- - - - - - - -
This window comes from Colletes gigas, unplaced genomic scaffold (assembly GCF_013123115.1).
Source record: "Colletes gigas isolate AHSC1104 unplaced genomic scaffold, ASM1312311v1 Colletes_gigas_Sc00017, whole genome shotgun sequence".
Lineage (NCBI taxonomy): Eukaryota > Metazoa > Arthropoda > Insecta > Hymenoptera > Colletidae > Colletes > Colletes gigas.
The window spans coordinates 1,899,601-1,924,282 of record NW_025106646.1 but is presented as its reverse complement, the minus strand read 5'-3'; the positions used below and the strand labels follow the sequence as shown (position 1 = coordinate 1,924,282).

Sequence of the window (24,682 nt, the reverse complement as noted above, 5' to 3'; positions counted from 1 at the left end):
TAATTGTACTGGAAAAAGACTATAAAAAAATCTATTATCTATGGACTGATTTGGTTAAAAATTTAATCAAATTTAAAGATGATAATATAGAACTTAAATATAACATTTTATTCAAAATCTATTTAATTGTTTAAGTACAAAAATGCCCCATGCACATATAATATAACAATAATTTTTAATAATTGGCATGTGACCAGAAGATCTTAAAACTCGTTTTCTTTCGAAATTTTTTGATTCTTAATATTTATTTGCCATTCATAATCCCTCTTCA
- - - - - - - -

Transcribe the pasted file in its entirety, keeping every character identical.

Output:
This window comes from Colletes gigas, unplaced genomic scaffold (assembly GCF_013123115.1).
Source record: "Colletes gigas isolate AHSC1104 unplaced genomic scaffold, ASM1312311v1 Colletes_gigas_Sc00017, whole genome shotgun sequence".
Lineage (NCBI taxonomy): Eukaryota > Metazoa > Arthropoda > Insecta > Hymenoptera > Colletidae > Colletes > Colletes gigas.
The window spans coordinates 1,899,601-1,924,282 of record NW_025106646.1 but is presented as its reverse complement, the minus strand read 5'-3'; the positions used below and the strand labels follow the sequence as shown (position 1 = coordinate 1,924,282).

Sequence of the window (24,682 nt, the reverse complement as noted above, 5' to 3'; positions counted from 1 at the left end):
TAATTGTACTGGAAAAAGACTATAAAAAAATCTATTATCTATGGACTGATTTGGTTAAAAATTTAATCAAATTTAAAGATGATAATATAGAACTTAAATATAACATTTTATTCAAAATCTATTTAATTGTTTAAGTACAAAAATGCCCCATGCACATATAATATAACAATAATTTTTAATAATTGGCATGTGACCAGAAGATCTTAAAACTCGTTTTCTTTCGAAATTTTTTGATTCTTAATATTTATTTGCCATTCATAATCCCTCTTCA